Subsurface samples from the depths of 0.1 and 1 m collected from drill cores reflected the bedrock composition (Table 1). Quartz as the main component, plagioclase (more specifically—oligoclase) and amphibole as secondary minerals were found in all the samples. Traces of mica and chlorite were also present (Figure 4b; Supplementary A). Although sulphur contents in some subsurface samples are much higher than in rock samples, pyrite has not been detected there. The sulphur has a clear correlation with the LOI, which can refer to sulphur accumulations in the organic material (Table 1).

4.2. Salinity Fluctuation in Space and Time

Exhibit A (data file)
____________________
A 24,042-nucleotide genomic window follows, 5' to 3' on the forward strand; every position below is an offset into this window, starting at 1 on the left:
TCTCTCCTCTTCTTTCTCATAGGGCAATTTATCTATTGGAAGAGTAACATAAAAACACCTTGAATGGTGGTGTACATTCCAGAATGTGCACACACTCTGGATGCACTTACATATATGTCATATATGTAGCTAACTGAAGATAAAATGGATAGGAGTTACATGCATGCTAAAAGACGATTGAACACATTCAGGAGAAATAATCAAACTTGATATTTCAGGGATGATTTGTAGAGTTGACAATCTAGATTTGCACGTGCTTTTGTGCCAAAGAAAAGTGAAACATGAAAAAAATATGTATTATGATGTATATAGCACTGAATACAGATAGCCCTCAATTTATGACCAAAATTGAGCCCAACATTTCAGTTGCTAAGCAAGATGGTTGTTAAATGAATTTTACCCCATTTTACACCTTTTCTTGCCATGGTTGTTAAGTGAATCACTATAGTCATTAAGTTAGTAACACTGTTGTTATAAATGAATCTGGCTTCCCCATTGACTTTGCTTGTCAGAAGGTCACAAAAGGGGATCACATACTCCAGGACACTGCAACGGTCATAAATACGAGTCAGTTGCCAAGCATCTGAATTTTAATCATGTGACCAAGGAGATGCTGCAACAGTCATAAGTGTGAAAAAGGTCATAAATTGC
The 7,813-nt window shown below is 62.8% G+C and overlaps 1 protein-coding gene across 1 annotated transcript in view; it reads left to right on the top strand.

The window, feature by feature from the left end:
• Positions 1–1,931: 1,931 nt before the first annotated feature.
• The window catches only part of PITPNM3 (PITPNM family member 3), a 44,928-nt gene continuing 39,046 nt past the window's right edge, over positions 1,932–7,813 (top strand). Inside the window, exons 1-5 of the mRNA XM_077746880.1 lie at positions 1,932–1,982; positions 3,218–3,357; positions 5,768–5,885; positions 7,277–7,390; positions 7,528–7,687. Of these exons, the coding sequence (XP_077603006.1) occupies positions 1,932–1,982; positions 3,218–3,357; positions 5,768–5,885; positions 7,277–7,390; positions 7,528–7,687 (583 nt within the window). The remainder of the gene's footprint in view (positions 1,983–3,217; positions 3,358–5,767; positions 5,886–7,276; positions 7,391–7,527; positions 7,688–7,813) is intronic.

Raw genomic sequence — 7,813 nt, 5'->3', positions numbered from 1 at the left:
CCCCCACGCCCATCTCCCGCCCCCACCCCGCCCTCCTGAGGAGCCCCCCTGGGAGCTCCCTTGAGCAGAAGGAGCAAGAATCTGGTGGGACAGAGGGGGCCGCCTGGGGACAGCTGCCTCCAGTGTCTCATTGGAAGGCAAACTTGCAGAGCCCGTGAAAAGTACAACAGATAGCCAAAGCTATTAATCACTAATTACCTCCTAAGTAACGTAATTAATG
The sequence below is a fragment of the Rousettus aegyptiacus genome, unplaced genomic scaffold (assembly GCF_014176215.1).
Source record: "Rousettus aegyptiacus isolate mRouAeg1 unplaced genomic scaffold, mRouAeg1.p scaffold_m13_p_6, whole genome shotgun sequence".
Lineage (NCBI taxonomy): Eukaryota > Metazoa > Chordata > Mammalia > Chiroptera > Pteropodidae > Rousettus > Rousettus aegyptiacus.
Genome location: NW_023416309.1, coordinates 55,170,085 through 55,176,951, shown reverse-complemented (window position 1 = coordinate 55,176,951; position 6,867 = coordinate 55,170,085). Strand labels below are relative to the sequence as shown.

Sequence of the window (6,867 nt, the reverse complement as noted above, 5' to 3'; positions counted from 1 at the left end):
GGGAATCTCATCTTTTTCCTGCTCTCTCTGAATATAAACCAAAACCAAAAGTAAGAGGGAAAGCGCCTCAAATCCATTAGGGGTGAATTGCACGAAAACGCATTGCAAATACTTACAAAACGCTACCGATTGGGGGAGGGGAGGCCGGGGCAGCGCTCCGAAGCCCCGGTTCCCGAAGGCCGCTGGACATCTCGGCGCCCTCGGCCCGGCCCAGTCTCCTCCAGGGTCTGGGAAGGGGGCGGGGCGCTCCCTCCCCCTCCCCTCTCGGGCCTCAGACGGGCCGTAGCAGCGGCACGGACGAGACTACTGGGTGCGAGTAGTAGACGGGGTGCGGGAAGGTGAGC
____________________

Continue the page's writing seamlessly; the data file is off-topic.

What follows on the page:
In the Lake Saanalampi catchment, the conductivity of stream water (7.0 and 12.7 μS·cm1) corresponded to that of snow (about 5 μS·cm−1) [27]. In the catchment of Lake Saana, however, the conductivity of stream water was much higher (40 to 220 μS·cm1) and considerable differences in electrical conductivity were detected between eastern and western parts of the catchment (Figure 5a). The range of values of electrical conductivity of stream waters was like that of subsurface water, although the latter became saltier with depth (Table 2), which could indicate the waters’ longer residence time and contact with the bedrock [34]. Differences in conductivity values measured in two years (Figure 5a) were seen most clearly in shallower subsurface water (Table 2). The conductivity fluctuations followed Cl fluctuation in subsurface water and could be partly linked with the evaporative concentration because Cl is practically missing in local soil (Table 1). Higher evaporation impact on subsurface water could have been the result of lower precipitation amount from April to June (130 mm in 2009 and 238 mm in 2010 ) and a higher temperature in summer 2009 compared to that of 2010 [42].